In a society that largely champions sexual expression, including pornography, it is heartening to hear someone acknowledge its detriments. That’s why I was initially glad to see sociologist Mark Regnerus’s recent article in First Things.

“Revelations of pornography use end an unknown number of relationships, including plenty of marriages and many courtships,” wrote Regnerus, known for his research on sex, relationships, and family. “Contrary to what is sometimes asserted, women have the right to be annoyed or upset by porn. It’s not a good thing.”

But then he went on:

We often overlook another casualty of pornography (and the human reaction to it): relationships that fail to launch. Breaking off a relationship because of pornography use can be a rational, justifiable, and moral reaction to a problem—the predilection for peering at nudity online—but such actions contribute in ways not often noted to our broad retreat from marriage.

Regnerus brought up women who consider porn a dating deal-breaker. “While I’m sympathetic to their concern, I can also promise you that widespread departures—given the dour numbers on porn use—will only accelerate the flight from marriage in the Church and is likely to backfire on women…who would leave for pastures that may well not be greener.”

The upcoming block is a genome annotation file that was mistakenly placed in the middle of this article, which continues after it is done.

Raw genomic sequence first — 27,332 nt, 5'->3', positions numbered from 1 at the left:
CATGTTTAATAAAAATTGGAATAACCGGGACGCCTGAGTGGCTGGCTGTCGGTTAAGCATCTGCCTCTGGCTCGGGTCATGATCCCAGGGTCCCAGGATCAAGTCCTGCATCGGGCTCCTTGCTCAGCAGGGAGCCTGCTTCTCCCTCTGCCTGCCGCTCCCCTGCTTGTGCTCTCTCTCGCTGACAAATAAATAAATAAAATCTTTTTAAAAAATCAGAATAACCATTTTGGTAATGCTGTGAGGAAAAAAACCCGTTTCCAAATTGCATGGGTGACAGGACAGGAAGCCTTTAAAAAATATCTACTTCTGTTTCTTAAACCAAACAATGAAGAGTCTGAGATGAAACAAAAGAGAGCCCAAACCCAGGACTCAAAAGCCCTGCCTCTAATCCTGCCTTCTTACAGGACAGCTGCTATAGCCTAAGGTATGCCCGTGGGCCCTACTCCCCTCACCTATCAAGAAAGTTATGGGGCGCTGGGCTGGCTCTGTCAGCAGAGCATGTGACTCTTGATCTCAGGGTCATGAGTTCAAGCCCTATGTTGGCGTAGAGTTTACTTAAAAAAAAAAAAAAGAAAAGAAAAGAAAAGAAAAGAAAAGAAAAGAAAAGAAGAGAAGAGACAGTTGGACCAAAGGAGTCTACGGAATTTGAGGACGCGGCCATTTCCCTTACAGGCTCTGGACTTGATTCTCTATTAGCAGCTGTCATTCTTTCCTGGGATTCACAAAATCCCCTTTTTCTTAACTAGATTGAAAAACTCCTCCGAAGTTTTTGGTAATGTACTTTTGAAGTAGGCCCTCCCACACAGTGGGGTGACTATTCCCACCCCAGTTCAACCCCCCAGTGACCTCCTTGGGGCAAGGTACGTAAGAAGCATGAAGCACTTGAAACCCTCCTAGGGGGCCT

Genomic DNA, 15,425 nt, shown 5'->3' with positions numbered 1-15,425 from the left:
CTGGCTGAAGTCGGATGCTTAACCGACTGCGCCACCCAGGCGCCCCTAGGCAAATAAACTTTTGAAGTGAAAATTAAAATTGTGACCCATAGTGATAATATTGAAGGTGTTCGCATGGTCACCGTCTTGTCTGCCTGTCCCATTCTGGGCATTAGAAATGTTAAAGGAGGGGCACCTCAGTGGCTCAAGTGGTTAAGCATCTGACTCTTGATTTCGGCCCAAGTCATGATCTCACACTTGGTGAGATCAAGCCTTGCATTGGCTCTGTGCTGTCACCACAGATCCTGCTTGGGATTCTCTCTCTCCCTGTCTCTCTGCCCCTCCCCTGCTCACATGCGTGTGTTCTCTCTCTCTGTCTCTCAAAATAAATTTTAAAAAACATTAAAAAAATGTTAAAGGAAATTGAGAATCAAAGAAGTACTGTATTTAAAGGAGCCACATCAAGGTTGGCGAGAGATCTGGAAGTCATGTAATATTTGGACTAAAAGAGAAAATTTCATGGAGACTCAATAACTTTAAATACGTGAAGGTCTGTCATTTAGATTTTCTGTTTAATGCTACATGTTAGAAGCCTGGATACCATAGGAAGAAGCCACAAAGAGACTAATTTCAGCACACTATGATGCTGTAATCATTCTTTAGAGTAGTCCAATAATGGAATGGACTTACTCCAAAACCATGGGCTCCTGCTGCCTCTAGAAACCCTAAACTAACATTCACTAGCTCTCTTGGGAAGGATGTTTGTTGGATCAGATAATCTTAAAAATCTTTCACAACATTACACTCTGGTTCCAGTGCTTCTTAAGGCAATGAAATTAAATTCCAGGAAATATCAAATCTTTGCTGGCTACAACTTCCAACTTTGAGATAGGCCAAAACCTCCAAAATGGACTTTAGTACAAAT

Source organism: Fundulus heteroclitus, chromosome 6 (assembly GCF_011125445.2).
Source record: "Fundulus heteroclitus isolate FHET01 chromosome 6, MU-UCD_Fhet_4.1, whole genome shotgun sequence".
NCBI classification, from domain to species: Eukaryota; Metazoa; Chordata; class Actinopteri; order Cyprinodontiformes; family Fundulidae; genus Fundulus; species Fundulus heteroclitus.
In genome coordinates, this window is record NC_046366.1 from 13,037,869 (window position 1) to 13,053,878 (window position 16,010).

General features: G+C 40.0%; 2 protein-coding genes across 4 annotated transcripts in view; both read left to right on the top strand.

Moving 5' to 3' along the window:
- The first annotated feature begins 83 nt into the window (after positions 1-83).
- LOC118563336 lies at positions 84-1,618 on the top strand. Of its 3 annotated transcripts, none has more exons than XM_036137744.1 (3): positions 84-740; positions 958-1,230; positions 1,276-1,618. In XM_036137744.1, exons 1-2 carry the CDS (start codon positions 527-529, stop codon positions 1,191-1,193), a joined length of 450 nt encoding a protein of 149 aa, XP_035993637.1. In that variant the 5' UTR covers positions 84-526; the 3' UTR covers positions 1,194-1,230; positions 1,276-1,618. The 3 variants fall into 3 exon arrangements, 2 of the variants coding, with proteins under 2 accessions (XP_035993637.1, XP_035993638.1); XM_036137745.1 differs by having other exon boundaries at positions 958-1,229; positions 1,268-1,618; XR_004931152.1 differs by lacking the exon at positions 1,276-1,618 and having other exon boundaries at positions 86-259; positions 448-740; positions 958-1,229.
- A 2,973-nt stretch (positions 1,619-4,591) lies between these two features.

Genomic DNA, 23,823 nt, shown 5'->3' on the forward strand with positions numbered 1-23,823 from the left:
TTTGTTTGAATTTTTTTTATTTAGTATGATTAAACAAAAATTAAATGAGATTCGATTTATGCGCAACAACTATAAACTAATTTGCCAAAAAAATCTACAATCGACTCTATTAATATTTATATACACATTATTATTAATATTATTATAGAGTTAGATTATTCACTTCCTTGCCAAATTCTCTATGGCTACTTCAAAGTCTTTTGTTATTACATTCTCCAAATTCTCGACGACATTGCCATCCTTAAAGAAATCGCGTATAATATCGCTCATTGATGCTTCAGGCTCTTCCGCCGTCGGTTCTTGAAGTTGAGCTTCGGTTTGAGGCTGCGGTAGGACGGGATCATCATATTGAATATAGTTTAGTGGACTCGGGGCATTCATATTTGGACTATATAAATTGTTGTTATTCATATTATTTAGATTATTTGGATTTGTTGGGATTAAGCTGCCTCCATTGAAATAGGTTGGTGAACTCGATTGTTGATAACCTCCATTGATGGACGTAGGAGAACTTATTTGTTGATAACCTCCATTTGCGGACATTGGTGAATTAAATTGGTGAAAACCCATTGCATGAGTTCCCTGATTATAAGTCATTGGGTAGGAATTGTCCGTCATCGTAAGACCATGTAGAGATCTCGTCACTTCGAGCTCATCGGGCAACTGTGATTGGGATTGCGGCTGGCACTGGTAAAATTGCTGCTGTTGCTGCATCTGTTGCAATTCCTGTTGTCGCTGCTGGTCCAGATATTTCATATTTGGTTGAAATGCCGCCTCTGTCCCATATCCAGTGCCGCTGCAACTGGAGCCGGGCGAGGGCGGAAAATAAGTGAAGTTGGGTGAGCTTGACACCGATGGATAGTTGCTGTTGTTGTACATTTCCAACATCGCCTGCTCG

Porn is so prevalent, he says, that if all Christian women left their boyfriends or turned down suitors based on their browser histories, marriage and the future of the church would be doomed. From his article, it’s easy for readers to conclude: Marriage is so important that we may need to start rethinking the idea of pornography as a deal-breaker. ...

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